Since 31 March 2013, sixty cases of human infection with influenza A(H7N9) have been reported from six provinces in eastern China with a combined population of about 330 million. Onset of disease has been between 19 February and 9 April 2013 in: Shanghai (24), Jiangsu (16), Zhejiang (15), Anhui (2), Henan (2)and Beijing (1). See Figure 1 below. The date of disease onset is currently unknown for five patients. Most cases have developed severe respiratory disease and only three cases are reported to have mild clinical course. Thirteen patients died (case-fatality ratio=21%). The median age is 65 years with a range between 4 and 87 years; 17 of them are females.
The Chinese health authorities are responding to this public health event by enhanced surveillance, epidemiological and laboratory investigation and contact tracing. The animal health sector has intensified investigations into the possible sources and reservoirs of the virus. The authorities reported to the World Organisation for Animal Health (OIE) that avian influenza A(H7N9) was detected in samples from pigeons, chickens and ducks, and in environmental samples from live bird markets ('wet markets') in Shanghai, Jiangsu, Anhui and Zhejiang provinces. Authorities have closed markets and culled poultry in affected areas.
The source and mode of transmission have not been confirmed. The outbreak is caused by a reassortant avian influenza virus with low pathogenicity for birds, hence it does not cause the signal 'die-offs' in poultry associated with highly pathogenic strains of avian influenza viruses. Genetic analyses of the isolates have shown changes which suggest that the H7N9 virus may have greater ability to infect mammalian species, including humans, than most other avian influenza viruses. Pathogenicity for humans appears to be high and higher age appears to be a risk factor for disease.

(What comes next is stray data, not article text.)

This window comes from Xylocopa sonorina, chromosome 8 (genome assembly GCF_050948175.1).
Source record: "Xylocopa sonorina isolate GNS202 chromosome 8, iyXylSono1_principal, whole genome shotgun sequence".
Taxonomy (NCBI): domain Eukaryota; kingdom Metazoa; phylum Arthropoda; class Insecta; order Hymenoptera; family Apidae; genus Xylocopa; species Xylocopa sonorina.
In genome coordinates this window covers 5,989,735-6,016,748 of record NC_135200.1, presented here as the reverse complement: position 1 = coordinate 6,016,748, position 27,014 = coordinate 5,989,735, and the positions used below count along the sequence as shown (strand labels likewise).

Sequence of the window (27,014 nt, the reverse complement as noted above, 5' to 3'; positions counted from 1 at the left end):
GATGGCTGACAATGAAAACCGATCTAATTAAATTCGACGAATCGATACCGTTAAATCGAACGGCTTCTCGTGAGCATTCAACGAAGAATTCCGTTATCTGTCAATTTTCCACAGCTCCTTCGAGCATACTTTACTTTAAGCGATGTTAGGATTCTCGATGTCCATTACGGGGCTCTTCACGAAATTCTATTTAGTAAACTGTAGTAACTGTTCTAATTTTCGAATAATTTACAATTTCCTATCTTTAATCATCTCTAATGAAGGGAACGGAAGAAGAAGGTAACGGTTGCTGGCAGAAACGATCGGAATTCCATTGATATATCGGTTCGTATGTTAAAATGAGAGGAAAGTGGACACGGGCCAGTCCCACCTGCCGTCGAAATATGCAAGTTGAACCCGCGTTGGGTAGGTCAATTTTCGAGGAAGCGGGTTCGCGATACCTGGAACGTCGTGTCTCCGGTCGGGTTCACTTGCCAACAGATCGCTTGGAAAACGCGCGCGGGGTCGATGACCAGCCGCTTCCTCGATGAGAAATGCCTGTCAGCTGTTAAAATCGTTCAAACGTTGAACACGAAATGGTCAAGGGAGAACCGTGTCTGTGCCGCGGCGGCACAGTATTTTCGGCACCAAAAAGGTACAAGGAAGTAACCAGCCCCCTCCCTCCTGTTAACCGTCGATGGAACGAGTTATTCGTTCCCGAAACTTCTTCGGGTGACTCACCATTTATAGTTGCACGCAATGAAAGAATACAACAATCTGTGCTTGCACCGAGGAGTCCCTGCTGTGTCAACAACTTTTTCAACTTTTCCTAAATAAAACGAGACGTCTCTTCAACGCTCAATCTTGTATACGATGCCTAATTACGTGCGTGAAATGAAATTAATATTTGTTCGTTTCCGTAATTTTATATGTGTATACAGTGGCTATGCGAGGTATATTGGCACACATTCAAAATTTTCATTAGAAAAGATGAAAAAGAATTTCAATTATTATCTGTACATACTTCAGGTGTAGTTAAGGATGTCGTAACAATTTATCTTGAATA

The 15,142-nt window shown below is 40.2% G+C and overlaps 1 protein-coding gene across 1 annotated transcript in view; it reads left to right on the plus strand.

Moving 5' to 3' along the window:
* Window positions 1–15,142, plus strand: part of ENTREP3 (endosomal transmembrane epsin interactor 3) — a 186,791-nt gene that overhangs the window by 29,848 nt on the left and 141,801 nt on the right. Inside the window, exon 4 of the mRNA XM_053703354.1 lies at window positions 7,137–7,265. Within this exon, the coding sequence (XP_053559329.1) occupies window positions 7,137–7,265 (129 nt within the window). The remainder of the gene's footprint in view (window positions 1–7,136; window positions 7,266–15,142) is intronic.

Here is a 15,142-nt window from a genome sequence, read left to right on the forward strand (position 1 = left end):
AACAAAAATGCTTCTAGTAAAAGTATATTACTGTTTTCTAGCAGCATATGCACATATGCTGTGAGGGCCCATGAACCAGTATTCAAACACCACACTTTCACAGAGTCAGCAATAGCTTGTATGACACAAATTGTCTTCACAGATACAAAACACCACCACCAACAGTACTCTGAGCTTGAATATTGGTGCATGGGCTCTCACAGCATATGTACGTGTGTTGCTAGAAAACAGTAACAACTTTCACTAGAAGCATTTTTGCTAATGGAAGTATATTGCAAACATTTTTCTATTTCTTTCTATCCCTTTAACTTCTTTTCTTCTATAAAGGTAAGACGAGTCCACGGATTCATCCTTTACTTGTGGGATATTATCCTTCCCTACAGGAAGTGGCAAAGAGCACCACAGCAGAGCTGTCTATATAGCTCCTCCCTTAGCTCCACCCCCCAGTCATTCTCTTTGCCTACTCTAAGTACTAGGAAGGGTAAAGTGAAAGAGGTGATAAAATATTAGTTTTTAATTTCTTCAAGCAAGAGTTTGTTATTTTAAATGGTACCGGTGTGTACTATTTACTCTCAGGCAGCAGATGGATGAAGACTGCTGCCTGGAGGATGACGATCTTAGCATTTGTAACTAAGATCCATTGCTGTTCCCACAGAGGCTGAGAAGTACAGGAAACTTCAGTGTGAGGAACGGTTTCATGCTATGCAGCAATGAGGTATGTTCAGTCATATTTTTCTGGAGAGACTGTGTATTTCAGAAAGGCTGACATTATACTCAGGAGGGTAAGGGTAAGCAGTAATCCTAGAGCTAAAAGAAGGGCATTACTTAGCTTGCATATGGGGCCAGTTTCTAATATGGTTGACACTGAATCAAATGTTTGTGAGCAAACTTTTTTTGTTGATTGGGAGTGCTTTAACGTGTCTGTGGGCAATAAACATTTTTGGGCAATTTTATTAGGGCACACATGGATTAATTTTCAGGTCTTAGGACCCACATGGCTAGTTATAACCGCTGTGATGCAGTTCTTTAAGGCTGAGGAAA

The most likely scenario is that of A(H7N9) spreading undetected in poultry populations and occasionally infecting humans who have close contact with poultry or poultry products but this will have to be validated as further data become available.
At this time there is no evidence of sustained human-to-human transmission. More than 1 000 close contacts of confirmed cases are reported to have been followed up without evidence of person-to-person transmission.
There is one family cluster with two confirmed cases for which human-to-human transmission cannot be ruled out but where common exposure is the most likely explanation.
The rapid geographic spread and the increase of confirmed cases is likely to be the result of strengthened case finding and increased testing. A(H7N9) test kits have been distributed to over 400 laboratories across China and this increased ascertainment is expected to provide important epidemiological information.
An increasing incidence of sporadic cases and expansion of geographic spread in China and possibly neighbouring countries are expected over the coming weeks. Individual imported human cases to Europe cannot be ruled out and countries need to prepare for detecting and diagnosing such cases. Critical developments that would change this assessment would be evidence of sustained human-to-human transmission and detection of avian influenza A(H7N9) in bird populations in Europe.
ECDC is closely monitoring developments and is continuously re-assessing the situation in collaboration with WHO, US CDC, China CDC and other partners.
ECDC published an updated risk assessment on April 12.
Figure 1: Distribution of influenza A(H7N9) cases by province, China, as of 14 April 2013
Figure 2: Distribution of influenza A(H7N9) cases by week of onset of symptoms, China, as of 14 April 2013
Figure 3: Distribution of cumulative number of influenza A(H7N9) cases by province, China, 19 February – 14 April 2013